Interviewer: What are some of the consequences of violating probation?
Gary Churak: If you violate the first time you can be revoked and sent to prison. There are no automatic second chances and things like that. It doesn’t have any set rules. It depends on, one, what your offense is and why did you violate it.
If you pick up a new offense, a new number one, your chances are less that you’re going to be continued on probation than if you hadn’t paid your money or fulfilled your community service. For the latter two, typically they can go ahead and basically continue your probation.
There are some situations where, especially on drug cases, where if you violate your probation by testing positive on a UA they can send you to what’s called a “Safe T”. These are lock-down drug rehabilitation facilities, run by the state of Texas or the counties. And that basically can be up to a year of court-mandatory rehabilitation.
I mean, sometimes I have seen people do more time on “Safe T” than they would have done if they would have been in jail. It is an interesting situation when you get into drug cases.
Interviewer: Let’s talk about the probation officer. What is their role?
Gary Churak: Well, a probation officer is basically a court officer and they are trained to supervise and monitor the probationary person. If you’re under a more serious offense you’ll probably have a more experience probation officer. If they think you’re a gang-affiliated, they place you in the gang-unit probation department and they monitor you that way.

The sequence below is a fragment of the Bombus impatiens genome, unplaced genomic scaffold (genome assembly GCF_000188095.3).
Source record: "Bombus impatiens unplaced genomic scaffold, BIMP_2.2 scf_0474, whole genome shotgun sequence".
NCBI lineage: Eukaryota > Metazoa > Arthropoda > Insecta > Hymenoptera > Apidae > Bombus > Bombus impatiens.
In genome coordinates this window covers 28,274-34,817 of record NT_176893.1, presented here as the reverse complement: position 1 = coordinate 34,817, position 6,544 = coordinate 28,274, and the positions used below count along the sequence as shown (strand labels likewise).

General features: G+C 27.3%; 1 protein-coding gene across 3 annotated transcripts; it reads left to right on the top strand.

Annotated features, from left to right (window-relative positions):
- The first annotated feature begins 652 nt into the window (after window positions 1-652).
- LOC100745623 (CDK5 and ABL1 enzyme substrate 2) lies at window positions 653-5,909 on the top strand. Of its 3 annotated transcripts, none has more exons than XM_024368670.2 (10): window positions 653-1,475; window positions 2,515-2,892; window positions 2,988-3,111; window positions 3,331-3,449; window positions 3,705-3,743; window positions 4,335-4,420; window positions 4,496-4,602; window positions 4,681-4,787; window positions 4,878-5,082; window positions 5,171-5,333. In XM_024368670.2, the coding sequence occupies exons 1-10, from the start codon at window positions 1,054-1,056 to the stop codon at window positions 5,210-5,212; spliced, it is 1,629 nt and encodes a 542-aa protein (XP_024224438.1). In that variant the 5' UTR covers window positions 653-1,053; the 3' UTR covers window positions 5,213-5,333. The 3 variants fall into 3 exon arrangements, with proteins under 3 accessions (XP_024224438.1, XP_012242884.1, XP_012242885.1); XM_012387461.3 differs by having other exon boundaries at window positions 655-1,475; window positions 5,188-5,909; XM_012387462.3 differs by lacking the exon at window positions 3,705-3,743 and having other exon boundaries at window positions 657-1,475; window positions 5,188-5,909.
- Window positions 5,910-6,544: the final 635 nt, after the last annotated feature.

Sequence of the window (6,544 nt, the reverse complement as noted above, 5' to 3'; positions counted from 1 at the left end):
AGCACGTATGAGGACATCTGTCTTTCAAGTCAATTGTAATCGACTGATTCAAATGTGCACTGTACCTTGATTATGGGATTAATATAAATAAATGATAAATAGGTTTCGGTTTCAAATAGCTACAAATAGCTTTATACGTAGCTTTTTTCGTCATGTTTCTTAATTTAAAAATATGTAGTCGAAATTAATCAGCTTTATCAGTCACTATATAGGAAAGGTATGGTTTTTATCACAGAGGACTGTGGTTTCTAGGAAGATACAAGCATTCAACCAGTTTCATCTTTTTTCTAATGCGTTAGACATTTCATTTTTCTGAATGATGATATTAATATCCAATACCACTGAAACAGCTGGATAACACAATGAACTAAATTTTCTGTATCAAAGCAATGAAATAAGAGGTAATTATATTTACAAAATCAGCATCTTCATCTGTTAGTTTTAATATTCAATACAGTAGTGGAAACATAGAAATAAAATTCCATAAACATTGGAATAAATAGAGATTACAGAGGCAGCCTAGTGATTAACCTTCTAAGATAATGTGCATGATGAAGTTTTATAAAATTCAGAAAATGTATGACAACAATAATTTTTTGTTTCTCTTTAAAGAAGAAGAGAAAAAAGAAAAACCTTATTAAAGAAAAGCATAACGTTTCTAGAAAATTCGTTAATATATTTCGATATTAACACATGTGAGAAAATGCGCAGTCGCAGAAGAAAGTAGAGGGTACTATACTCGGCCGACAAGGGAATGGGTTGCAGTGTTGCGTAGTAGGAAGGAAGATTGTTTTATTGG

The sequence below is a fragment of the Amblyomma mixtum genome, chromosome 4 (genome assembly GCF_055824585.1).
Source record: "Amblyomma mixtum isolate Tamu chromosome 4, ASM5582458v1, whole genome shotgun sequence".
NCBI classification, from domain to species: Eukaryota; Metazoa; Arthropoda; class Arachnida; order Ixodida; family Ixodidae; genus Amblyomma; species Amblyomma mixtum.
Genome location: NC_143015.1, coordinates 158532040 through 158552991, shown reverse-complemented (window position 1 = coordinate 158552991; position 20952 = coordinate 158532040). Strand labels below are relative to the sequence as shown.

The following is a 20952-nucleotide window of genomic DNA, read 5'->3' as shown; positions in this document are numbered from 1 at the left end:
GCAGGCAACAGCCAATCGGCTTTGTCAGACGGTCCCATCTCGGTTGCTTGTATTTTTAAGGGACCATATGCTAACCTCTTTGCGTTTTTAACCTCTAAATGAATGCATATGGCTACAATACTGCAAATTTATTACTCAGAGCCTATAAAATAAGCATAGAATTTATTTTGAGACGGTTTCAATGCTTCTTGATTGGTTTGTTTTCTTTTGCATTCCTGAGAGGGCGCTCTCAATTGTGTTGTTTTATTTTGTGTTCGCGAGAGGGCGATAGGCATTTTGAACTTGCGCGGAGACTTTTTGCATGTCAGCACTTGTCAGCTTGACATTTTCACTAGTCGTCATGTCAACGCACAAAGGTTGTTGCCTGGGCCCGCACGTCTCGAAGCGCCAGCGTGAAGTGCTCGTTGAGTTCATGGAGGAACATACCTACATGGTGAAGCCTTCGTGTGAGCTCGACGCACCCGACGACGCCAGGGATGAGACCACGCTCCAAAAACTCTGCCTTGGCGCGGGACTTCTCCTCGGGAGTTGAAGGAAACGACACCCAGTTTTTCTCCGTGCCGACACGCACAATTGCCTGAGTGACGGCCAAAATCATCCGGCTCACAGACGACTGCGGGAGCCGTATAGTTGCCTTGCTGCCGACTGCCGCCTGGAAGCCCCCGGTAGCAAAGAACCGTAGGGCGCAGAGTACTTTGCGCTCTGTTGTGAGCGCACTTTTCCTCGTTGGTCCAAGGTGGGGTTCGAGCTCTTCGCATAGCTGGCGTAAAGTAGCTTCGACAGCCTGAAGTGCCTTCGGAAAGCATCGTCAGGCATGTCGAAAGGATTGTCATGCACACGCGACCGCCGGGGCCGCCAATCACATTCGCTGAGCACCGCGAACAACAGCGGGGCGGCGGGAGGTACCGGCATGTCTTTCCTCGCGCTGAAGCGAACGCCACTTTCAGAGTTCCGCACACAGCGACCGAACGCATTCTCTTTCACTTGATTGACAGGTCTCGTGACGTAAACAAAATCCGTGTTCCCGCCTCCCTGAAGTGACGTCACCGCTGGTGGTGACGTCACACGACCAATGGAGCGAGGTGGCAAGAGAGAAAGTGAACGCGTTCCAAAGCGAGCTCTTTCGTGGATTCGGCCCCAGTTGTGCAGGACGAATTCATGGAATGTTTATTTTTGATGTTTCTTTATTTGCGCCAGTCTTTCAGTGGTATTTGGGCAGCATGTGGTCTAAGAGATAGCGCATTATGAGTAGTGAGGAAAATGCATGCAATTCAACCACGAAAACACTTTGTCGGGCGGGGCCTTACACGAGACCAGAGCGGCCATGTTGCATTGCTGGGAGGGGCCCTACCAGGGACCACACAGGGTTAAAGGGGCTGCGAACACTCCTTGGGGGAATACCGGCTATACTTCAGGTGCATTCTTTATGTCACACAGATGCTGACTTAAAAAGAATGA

Interviewer: Have you ever seen them conduct themselves with any bias toward a particular offender?
Gary Churak: All probation officers are human. And I’ve seen probations officers who can’t get along with somebody. There may be personality issues. And they make a life miserable for the probationer.
There are other ones that are just laid back and as long as you do what you’re supposed to do, they don’t have a problem with you. You’re dealing with people, and when you deal with people there are personalities involved.
Interviewer: Is there a set method of reporting where they have to report to their probation officer once a month or can they come up with a customized pattern?
Gary Churak: It’s up to the probation officer on what he or she wants to do, in terms of probation. I have seen where after a period of time people are allowed to report by mail. It does depend on the probation officer and the nature of the offense and how comfortable they are with you.
If they feel you’re not going to be an issue and not going to be a problem, and if they haven’t had problems with you, chances are toward the end of your probation they may allow you to report by mail, instead of having to go downtown to report all the time.
Interviewer: What are the consequences for missing the scheduled probation meetings?
Gary Churak: They can revoke you. You can miss one and they can file a motion to adjudicate you or revoke you, your probation, because you didn’t report to your probation officer. Missing a reporting is a violation of your probation. The times of the reporting vary; it’s up to your schedule and the probation officer’s schedule.
Interviewer: Do you think a probation officer would be willing to work with me, like if I had something going on next month?
Gary Churak: It’s up to your probation officer; you know, they can work around your schedule, or their schedule, and as long as you report once a month is all they care about.